The Mountain Laurel
The Journal of Mountain Life

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Heart of the Blue Ridge

John Hayes Hollow - Making Sauerkraut

By Hazel P. Hedrick © 1985

Issue: October, 1985

Yesterday morning I was standing at the bar in my spacious, bright sunny kitchen chopping cabbage to make kraut. My mind went back to Mama's kitchen in the John Hayes Hollow, and what it was like making sauerkraut there and then. Here I have a large kitchen with every modern convenience except a garbage disposal and a food processor. What my mama wouldn't have given for just running water.

Canning was a chore back then, there were no pressure canners, and to get the jars air tight was really hard with the one piece lids and rubber rings, I have seen mama work with one boiling hot jar ten minutes trying to get it to seal.

Mama's kitchen was a little log room with one small window and two doors, with a large fireplace and a small iron wood cookstove. There were no cabinets, just one small wooden cupboard in the corner and a cornmeal and flour chest behind the front door. A long thin table with a homemade bench alongside was in the middle of the floor. Under the one window was a small table on which to set a water bucket and a washpan, for washing hands. The only bright thing in the room was the oilcloth tablecloth.

The one window did not open and there were no screens on the doors, so the flies were a problem all summer long. I look back and wonder how in the world did my mama can enough fruit and vegetables to feed six children all winter. It must have been steaming hot standing over a boiling kettle on a hot wood stove day after day. I didn't help much with the canning, but I did help prepare the fruit and vegetables, carry wood and water. I was also the babysitter.

I did help make kraut, it was hard work but I liked it. First thing after the morning chores were done and all the dishes washed, mama would sit two or three big galvanized wash tubs in the kitchen floor and give me two buckets, I was to fill the tubs with fresh spring water while she cut and trimmed the big white cabbage heads. Then we would carry at least a dozen cabbage heads to the house and wash them in the big tubs of cold water. Sometimes those heads would be so fresh and tender they would burst open in the cold water.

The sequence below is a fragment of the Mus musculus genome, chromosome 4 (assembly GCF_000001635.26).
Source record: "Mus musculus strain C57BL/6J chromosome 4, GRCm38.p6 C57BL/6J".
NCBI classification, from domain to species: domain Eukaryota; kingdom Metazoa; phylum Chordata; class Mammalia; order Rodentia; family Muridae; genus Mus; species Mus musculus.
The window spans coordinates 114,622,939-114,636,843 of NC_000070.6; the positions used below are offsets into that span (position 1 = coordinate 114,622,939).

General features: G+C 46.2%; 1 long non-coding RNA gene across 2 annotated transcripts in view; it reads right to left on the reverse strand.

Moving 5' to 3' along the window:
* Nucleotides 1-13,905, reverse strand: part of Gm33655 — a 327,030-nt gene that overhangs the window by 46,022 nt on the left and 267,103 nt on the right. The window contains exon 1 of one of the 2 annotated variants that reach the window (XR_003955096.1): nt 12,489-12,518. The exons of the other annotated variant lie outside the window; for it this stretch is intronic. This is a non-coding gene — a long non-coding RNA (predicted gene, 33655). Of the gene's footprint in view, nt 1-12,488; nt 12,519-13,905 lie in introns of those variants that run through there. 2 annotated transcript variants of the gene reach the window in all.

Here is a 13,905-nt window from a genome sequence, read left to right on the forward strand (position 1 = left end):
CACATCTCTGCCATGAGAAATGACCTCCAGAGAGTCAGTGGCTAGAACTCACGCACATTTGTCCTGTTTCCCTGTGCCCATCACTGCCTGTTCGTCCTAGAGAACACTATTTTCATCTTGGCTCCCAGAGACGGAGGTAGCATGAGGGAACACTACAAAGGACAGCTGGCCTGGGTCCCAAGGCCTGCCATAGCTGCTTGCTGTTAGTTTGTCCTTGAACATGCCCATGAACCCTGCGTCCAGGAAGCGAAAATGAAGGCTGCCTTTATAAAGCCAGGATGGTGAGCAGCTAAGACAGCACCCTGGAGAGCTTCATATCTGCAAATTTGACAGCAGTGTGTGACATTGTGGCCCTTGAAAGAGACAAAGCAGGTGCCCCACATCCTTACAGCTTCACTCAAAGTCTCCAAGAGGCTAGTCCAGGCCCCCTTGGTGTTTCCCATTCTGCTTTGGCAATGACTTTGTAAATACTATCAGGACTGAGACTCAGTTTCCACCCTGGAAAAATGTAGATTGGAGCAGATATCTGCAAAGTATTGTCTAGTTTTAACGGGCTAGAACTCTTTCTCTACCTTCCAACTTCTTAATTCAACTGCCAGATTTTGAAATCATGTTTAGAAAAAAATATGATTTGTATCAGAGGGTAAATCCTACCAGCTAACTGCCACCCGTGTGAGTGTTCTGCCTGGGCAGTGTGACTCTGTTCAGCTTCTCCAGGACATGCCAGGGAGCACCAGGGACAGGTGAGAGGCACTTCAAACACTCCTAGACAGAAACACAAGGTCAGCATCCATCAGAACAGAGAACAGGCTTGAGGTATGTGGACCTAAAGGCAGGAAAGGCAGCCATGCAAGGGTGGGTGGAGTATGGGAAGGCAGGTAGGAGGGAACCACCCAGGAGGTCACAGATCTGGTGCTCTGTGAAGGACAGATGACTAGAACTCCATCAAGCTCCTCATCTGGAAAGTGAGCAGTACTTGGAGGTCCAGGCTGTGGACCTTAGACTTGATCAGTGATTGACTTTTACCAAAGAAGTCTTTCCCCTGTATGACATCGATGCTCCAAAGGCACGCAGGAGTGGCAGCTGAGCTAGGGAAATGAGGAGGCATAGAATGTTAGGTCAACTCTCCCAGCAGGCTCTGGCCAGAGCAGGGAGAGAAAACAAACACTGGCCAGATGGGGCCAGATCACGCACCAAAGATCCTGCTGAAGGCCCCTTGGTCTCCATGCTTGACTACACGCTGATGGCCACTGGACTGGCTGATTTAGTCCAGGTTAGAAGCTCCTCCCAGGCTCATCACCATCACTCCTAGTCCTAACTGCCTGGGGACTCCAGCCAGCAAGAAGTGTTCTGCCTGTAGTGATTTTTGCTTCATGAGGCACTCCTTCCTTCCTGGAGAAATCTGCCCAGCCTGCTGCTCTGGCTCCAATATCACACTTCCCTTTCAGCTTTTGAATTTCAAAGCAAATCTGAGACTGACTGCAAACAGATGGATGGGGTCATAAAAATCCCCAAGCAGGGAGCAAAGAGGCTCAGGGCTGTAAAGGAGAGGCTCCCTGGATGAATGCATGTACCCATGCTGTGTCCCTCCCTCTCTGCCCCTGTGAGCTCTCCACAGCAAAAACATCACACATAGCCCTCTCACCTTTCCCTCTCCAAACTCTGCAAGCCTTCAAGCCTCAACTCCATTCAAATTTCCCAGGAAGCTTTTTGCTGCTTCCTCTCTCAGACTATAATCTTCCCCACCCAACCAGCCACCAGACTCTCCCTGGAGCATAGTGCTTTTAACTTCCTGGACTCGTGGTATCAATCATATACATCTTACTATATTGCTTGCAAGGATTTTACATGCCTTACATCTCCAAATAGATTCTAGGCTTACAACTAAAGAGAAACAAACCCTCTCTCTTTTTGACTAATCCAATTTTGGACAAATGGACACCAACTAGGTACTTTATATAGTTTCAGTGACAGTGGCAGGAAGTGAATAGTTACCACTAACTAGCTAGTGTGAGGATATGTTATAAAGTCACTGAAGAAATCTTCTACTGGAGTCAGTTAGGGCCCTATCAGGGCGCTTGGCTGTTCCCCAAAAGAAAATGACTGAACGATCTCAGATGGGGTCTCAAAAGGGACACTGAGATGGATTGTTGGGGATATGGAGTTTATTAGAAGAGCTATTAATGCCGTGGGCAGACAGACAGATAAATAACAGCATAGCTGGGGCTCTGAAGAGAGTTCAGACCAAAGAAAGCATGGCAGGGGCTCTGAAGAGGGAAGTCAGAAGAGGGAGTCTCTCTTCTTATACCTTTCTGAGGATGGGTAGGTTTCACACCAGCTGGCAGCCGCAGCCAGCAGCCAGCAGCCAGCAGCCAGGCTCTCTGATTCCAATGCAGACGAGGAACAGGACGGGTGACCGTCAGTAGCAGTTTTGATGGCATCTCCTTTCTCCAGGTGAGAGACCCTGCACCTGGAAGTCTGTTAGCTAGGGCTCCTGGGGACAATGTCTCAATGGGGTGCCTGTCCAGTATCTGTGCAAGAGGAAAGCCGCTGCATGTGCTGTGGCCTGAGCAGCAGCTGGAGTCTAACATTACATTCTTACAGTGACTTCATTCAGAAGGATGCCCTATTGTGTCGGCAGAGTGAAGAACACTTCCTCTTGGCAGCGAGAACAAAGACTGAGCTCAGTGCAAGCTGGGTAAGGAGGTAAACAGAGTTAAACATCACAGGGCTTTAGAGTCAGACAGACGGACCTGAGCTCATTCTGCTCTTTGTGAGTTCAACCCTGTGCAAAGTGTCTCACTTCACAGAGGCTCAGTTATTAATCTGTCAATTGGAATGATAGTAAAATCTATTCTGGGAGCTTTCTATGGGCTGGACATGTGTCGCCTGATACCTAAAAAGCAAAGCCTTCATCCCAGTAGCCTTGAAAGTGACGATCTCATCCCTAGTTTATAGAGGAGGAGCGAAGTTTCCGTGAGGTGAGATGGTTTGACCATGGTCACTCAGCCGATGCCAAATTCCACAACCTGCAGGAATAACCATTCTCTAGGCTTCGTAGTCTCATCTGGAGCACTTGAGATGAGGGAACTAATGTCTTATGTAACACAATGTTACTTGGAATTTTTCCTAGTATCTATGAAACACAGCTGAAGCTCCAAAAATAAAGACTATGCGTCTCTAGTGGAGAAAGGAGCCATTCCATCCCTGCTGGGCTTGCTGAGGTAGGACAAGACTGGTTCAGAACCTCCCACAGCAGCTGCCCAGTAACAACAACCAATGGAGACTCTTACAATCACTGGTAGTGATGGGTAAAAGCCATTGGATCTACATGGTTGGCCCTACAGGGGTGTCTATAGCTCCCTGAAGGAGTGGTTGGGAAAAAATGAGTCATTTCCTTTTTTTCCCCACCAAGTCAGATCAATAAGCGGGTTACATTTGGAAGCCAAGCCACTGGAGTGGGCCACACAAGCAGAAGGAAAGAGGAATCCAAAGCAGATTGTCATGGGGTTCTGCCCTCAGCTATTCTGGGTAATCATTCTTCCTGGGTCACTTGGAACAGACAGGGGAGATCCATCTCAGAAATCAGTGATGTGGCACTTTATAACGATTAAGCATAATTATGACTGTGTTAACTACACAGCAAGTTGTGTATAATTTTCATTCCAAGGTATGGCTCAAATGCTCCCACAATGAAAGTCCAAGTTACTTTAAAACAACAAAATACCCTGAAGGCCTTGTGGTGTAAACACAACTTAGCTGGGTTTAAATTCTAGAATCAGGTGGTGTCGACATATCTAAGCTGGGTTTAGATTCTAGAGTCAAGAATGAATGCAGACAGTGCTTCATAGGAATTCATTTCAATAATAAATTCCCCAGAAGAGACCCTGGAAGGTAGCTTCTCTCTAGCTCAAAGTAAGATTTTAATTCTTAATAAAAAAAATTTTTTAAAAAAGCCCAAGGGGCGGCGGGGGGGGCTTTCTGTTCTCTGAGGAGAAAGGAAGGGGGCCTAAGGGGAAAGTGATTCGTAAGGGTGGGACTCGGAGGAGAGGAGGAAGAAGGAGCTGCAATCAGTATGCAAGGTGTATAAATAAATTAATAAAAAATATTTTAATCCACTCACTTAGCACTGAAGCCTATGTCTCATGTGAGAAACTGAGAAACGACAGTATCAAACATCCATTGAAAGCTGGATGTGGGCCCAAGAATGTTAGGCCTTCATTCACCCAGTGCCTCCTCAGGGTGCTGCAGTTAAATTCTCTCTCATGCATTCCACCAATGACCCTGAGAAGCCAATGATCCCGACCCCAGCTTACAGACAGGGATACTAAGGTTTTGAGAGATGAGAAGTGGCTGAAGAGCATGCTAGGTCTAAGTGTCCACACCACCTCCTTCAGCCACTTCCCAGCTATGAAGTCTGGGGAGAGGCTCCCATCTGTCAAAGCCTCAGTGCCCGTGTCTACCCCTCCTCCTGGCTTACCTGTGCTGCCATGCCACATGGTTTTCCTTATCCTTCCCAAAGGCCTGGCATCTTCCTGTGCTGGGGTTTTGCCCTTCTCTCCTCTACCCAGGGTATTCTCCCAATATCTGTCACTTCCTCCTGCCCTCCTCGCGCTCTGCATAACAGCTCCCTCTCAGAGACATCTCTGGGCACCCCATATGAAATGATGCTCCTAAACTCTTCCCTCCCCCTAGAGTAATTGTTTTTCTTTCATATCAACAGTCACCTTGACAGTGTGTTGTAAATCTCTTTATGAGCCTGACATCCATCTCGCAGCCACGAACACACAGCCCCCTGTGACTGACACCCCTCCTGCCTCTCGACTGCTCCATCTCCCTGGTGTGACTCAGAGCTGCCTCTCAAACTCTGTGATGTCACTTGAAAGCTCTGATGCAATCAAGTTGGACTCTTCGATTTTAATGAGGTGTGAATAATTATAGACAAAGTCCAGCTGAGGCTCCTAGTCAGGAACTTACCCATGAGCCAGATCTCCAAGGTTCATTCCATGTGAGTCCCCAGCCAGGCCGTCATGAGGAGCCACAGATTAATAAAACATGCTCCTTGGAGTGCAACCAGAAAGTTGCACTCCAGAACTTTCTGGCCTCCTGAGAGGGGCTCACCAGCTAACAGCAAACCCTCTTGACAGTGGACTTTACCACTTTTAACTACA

The cabbage, organic grown, was so sweet and good I wanted to eat it all day long. Mama always told me I was going to be sick from eating raw cabbage, but I never did get sick that I recall.

Once we got a tub full of cabbage washed and drained. Mama got the one butcher knife and daddy's whet-rock and made the knife really sharp. In one dishpan she would chop each cabbage head with the butcher knife for a while, then she would let me finish chopping it with a homemade chopper. This was a baking powder tin can that daddy had cut the top off and left the sharp edges then made some holes in the bottom to let the air pass through as she chopped. Believe it or not that made a pretty good kraut chopper. While I was chopping, mama rinsed a five or ten gallon stone jar. I think it was a ten gallon jar, sat a bag of salt on the table and a long wooden punching stick in the jar. When the cabbage was chopped fine enough, she would dump it in the jar with a pinch of salt and I would punch it down with the stick while she got another pan full ready for me to chop. This went on all day. Sometimes we made more than one jar full. When the jar was full enough, mama would wash some of the green cabbage leaves and lay on top of the kraut and she would find a nice clean flint rock and scrub it good, she would sit a plate on top of the cabbage leaves and lay the rock in the plate. That was to keep the brine over all the chopped cabbage until it was ready to eat. If the brine did not stay over all the cabbage it would turn dark and had to be thrown away.

Mama would cover the jars with a clean white cloth and leave them to sit in the kitchen for a few days, until it started smelling sour, then she and daddy would carry them to the root cellar where it would stay all winter or until all the kraut was gone.

One of the little chores I hated most in winter was, "Hazel wash your hands good and go get some kraut (or pickled beans) for supper." I had to take a bowl, set it beside the kraut or bean jar, take the cloth off the top, take out the rock, the plate and green leaves, then with my clean hand fish out the kraut, squeeze the brine out of it and fill the bowl, then put everything back like I found it, and I best do it right if I knew what was good for me. By the time I was finished my hand would be so cold it was numb, and I had to run through the cold wind back to the house carrying my bowl of delicious sauerkraut.

As I recall, pickled beans were made almost the same way, except they were broken into little pieces, not chopped like cabbage. I have not tasted pickled beans in many years. I wonder if anyone still has the old fashioned recipe. I would like to try making some. I also would like to find some seed, the old fashioned bush garden bean and the old fashioned yellow pear tomato like my mama used to grow. If any of you have these things to share I would appreciate it. My address is Route 3, Box 687, Ridgeway, Va. 24148.